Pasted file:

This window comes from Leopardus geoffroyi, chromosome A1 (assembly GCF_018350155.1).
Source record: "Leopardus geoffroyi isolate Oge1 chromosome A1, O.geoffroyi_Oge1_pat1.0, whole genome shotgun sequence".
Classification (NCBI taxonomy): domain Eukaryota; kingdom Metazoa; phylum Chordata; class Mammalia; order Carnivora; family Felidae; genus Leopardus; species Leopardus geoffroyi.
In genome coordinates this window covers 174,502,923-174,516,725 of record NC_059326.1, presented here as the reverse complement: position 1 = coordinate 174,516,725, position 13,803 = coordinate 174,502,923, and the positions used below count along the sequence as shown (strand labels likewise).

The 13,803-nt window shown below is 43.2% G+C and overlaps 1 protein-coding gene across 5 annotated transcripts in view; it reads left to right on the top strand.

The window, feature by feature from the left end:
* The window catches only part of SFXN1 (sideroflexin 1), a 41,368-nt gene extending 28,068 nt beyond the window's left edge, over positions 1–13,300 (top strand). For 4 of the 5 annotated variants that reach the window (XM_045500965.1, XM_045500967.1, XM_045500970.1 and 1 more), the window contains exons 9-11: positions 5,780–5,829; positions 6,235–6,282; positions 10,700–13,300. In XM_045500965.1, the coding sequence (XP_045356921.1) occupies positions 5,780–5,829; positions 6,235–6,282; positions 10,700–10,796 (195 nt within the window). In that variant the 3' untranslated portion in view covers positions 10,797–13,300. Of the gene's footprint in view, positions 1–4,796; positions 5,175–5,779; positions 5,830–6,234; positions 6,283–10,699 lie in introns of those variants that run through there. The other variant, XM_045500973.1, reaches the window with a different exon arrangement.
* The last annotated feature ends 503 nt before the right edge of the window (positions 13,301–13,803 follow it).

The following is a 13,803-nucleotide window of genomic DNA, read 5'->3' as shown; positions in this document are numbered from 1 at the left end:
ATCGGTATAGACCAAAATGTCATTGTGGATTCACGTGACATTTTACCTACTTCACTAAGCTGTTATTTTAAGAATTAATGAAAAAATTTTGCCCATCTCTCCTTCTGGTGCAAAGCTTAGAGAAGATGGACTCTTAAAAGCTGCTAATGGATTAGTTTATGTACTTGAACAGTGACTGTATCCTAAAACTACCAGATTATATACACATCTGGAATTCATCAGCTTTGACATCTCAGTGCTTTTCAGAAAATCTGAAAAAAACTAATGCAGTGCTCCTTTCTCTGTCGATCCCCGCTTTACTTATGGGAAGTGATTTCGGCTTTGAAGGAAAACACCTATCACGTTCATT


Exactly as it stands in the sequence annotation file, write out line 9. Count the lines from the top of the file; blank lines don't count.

The following is a 13,803-nucleotide window of genomic DNA, read 5'->3' as shown; positions in this document are numbered from 1 at the left end: